* Money market curve could flatten post-ECB
* Traders alert to ECB assessment of early LTRO repayment
By Emelia Sithole-Matarise
LONDON, Feb 5 Money market rates could ease anew
this week with traders braced for potential verbal intervention
from the European Central Bank on Thursday to calm markets
jarred by banks' early repayment of ECB crisis loans.
Bank-to-bank lending costs rose sharply in January, led by
longer-term rates as banks repaid at their first chance last
Wednesday a bigger-than-forecast tranche of three-year loans
which the ECB handed out in late 2011 to avert a credit crunch.
While the rates have eased back after banks on Friday said
they would hand back a fraction of what the market expected at
the second of such repayments, longer-term rates remained
elevated on uncertainty of how speedily excess cash could be
drained from the market over the year.
The repayments are viewed as a sign of healing in parts of
the region's banking sector but the spike in rates is seen as a
de facto tightening of ECB policy which spurred the euro to a
15-month high last week.
Focus is now on the ECB's monthly monetary policy meeting on
Thursday which is expected to keep official interest rates
unchanged with the spotlight on President Mario Draghi's
assessment of the initial repayments and their impact on money
"The Eonia curve is being shaped by expectations of future
repayments so if he says he still doesn't see Eonia fixings
being massively influenced by subsequent repayments in the LTRO,
that could cause a little bit of flattening of the curve," a
money markets trader said.
One-year Eonia rates - which reflect what
overnight bank-to-bank lending rates are expected to average out
over the year - were last around 0.20 percent, having risen as
high as 0.25 percent last week before Friday's second bank
repayment of the LTRO cash.
Three-month Euribor rates, traditionally the
main gauge of unsecured bank-to-bank lending, were unchanged at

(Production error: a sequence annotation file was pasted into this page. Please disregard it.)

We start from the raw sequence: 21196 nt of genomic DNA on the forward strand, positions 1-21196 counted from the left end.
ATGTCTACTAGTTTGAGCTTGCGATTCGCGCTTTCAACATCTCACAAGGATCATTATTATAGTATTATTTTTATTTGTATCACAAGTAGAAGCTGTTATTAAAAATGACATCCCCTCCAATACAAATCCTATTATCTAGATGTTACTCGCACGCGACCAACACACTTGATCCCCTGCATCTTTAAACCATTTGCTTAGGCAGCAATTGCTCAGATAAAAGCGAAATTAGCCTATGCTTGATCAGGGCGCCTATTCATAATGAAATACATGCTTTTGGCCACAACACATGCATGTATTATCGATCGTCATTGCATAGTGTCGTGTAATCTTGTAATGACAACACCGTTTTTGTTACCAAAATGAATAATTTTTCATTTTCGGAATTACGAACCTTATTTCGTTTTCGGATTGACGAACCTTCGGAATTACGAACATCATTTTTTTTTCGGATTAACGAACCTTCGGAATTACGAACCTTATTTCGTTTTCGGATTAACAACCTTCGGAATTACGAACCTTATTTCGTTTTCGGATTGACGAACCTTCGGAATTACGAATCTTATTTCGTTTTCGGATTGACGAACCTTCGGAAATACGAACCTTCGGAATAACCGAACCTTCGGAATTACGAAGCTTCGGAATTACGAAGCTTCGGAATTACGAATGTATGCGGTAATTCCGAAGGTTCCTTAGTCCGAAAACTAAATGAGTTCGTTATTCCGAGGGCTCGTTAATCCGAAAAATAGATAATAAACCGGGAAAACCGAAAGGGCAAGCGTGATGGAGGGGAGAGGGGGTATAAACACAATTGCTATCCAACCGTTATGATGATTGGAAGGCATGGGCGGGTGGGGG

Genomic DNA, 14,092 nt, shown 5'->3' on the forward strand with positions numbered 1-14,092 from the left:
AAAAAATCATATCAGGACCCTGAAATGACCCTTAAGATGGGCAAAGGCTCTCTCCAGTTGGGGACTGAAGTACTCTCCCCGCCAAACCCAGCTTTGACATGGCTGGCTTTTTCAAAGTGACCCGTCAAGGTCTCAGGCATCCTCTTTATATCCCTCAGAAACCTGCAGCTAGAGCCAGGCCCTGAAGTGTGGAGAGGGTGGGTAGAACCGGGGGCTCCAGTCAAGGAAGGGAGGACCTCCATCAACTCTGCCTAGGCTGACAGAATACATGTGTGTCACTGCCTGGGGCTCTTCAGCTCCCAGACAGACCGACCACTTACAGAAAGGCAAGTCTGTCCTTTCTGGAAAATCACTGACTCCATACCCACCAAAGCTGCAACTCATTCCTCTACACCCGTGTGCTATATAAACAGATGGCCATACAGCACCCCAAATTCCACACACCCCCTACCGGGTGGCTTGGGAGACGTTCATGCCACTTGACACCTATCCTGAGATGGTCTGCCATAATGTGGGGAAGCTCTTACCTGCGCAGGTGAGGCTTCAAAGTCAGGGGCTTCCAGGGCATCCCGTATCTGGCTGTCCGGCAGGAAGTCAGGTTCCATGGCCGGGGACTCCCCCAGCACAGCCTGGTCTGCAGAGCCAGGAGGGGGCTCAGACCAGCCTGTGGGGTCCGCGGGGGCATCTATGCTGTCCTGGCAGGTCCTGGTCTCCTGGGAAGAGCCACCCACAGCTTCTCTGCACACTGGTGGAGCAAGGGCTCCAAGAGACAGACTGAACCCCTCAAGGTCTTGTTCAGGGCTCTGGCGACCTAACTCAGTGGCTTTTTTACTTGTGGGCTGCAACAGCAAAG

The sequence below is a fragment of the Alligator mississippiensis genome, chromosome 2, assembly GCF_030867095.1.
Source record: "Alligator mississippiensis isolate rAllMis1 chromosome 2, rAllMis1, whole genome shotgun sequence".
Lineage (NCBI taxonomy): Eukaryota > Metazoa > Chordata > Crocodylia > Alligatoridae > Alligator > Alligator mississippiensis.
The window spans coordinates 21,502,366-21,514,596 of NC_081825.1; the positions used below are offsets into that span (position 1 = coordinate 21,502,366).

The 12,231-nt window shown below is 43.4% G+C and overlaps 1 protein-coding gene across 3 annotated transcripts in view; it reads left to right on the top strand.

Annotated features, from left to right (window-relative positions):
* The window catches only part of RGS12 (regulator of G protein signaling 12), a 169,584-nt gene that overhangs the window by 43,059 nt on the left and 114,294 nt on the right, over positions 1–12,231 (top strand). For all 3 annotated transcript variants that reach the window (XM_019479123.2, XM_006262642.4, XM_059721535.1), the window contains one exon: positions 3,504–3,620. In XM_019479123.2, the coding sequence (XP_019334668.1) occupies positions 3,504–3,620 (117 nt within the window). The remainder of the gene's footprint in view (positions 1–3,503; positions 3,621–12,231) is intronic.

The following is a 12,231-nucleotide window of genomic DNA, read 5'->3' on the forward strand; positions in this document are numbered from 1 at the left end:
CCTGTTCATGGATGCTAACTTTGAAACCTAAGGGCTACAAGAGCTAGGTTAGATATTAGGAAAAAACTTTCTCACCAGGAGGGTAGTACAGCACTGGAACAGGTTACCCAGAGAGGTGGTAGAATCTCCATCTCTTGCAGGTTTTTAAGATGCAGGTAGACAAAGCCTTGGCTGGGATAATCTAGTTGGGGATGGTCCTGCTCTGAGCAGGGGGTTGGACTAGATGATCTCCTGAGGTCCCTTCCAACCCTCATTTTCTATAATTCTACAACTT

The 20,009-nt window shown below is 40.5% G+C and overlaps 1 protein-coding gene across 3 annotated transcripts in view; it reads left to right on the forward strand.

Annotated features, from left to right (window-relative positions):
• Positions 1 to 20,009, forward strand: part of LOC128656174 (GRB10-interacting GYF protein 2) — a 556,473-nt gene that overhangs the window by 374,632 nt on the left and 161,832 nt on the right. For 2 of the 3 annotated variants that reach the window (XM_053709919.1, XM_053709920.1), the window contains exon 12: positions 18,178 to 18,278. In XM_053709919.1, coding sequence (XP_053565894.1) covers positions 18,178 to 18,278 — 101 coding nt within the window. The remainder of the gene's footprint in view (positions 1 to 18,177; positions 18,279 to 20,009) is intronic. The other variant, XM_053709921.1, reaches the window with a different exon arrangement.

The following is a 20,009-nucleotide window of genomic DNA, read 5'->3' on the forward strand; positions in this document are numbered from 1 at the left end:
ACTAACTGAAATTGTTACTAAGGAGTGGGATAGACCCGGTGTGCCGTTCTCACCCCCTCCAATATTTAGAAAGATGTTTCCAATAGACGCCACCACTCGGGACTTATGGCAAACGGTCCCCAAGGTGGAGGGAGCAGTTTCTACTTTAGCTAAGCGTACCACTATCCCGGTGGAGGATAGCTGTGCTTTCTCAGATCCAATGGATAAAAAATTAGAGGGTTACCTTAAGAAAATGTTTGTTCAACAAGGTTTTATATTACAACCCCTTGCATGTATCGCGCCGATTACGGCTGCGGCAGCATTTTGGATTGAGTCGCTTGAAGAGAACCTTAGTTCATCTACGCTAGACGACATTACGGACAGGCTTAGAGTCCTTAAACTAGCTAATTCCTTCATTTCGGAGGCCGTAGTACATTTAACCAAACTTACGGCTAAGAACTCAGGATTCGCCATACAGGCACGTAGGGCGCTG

0.233 percent with equivalent Libor rates, set by a smaller
panel of banks in London, also unchanged at 0.15429 percent.
The benchmark three-month Euribor rate is still near its
highest level since September hit after the ECB announced on
Jan. 25 that banks would repay early 137 billion euros in
long-term loans - a move that has driven down excess liquidity
financial system to around 484 billion euros.
Yields on German two-year bonds, the euro
zone's most liquid debt and the safe-haven of choice in the
region in times of market strain, also rose sharply last month
before falling back.
"Whenever there was a big back-up in core rates eventually
you had an active feedback into the peripheral countries because
those highly leveraged countries cannot afford to have higher
rates in a gradual recovery scenario," said Elaine Lin, a
strategist at Morgan Stanley.
"We're quite cautious given the sell-off at the front end
and if the ECB tends to be comfortable with such pricing in
front end core yields you may have again an active feedback loop
in the peripheral sovereigns, ie Spain and Italy."
The central bank has already flagged the bank's sensitivity
to a too rapid withdrawal of liquidity last week. ECB Board
member Peter Praet said the ECB would be vigilant to "ensure
that overall liquidity in money market will remain consistent
with the degree of accommodation that the current outlook for
prices and real activity warrant".
In total, the ECB pumped more than 1 trillion euros into the
banking system with two offerings of three-year loans in
December 2011 and February 2012.
The heavy oversupply of ECB cash has long depressed the
rates banks charge each other on lending markets, but a further
significant repayment, expected on February 28, could drive
"We expect the ECB to calm the aggressive market
expectations on the short rates, as this could have negative
implications on the real economy via the increase in the Euribor
rates and the appreciation of the euro," Barclays Capital
strategist said in a note.